A graceful, episodic story set in 1916 about South Carolina’s Drayton Hall Plantation, told through the eyes of a lively black-and-white dog, Nipper, who really lived there.
Lewis tells a compelling story, accompanied by McElroy’s exquisite watercolor illustrations, of this old plantation house and the last generation of the Drayton family, who inhabited it. Nipper travels from his owner’s Charleston home to the countryside, where he greets Sammy and Emma, the African-American couple who take care of the house, and plays with Richmond, the African-American boy who lives on the property. Into Nipper’s narrative Lewis seamlessly weaves historical tidbits about the family’s coat of arms, the architecture, and landscape features, both natural and artificial. While the caretakers descended from the slaves who cared for the Drayton family generations before, the book carefully avoids stereotype in both the wispy watercolor images and in the language. A quintessential dog, Nipper loves all of the humans without distinction, and making him the narrator helps with objectivity. Rich backmatter about the house and its inhabitants may pique readers’ interest in visiting this important historic site, now preserved and open to the public.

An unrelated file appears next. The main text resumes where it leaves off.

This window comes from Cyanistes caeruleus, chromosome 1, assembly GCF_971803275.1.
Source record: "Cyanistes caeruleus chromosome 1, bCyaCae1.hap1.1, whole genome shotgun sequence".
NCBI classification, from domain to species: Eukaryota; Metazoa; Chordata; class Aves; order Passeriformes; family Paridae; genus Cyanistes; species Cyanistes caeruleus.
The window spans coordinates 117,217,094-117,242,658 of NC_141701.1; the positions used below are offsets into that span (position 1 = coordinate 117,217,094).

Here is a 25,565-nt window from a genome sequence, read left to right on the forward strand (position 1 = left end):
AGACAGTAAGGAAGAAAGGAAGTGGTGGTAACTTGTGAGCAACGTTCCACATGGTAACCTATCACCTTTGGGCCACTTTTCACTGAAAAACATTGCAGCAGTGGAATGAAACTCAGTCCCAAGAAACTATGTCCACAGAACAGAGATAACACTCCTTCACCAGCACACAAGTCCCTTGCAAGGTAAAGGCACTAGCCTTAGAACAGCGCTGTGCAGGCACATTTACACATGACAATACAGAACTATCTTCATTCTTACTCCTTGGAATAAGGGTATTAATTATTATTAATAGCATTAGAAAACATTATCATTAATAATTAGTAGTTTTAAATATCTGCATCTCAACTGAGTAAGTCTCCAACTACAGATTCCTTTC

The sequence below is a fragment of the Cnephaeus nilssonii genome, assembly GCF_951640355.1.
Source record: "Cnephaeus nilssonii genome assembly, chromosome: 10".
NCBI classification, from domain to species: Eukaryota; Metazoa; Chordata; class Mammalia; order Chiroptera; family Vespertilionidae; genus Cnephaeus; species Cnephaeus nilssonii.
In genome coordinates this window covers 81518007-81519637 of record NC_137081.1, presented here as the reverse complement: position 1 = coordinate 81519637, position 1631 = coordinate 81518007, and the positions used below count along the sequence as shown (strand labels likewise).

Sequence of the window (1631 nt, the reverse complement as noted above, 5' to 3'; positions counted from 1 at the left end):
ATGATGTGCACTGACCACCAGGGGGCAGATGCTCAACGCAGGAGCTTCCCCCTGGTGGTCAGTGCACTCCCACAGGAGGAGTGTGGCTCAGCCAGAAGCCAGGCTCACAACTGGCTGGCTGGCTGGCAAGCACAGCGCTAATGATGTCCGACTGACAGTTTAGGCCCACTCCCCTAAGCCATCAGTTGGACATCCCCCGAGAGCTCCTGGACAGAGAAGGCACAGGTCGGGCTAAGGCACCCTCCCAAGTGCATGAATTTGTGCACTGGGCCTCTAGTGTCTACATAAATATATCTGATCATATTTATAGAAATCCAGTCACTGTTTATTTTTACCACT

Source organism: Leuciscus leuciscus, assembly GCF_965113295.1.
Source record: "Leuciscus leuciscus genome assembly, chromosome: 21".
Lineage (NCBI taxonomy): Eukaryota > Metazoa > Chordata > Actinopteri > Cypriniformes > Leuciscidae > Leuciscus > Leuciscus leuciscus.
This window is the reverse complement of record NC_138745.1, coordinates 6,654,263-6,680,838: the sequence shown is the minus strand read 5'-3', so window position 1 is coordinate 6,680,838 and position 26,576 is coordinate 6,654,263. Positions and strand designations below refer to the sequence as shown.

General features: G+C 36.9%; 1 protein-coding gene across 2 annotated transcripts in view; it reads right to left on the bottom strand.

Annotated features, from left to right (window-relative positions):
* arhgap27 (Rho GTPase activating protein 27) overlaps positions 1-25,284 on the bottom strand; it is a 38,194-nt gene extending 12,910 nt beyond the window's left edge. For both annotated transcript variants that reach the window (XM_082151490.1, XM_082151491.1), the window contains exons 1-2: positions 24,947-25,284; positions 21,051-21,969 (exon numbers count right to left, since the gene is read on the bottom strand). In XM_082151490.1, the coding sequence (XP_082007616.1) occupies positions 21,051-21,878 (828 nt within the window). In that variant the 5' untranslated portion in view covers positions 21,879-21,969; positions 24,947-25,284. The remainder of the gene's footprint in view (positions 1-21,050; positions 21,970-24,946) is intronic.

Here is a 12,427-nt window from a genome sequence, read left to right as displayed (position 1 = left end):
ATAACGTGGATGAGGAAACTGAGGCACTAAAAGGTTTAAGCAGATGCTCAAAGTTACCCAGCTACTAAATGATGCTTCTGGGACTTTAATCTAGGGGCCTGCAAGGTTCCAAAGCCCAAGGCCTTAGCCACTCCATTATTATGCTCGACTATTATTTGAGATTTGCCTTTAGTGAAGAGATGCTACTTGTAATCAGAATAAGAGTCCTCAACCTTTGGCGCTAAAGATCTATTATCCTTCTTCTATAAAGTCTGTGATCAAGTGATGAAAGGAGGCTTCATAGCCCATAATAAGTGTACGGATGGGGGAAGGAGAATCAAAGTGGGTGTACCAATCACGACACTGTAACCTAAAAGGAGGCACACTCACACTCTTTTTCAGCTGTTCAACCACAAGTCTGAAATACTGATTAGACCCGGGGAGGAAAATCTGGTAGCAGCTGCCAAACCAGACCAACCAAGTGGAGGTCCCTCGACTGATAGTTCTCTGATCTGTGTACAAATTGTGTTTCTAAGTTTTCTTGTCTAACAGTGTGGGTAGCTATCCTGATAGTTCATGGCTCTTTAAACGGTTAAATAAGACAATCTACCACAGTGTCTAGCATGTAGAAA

Between nipping, yipping, and escaping from alligators, Nipper tells a great story of a long-ago time but of a place that still stands. (Picture book. 5-8)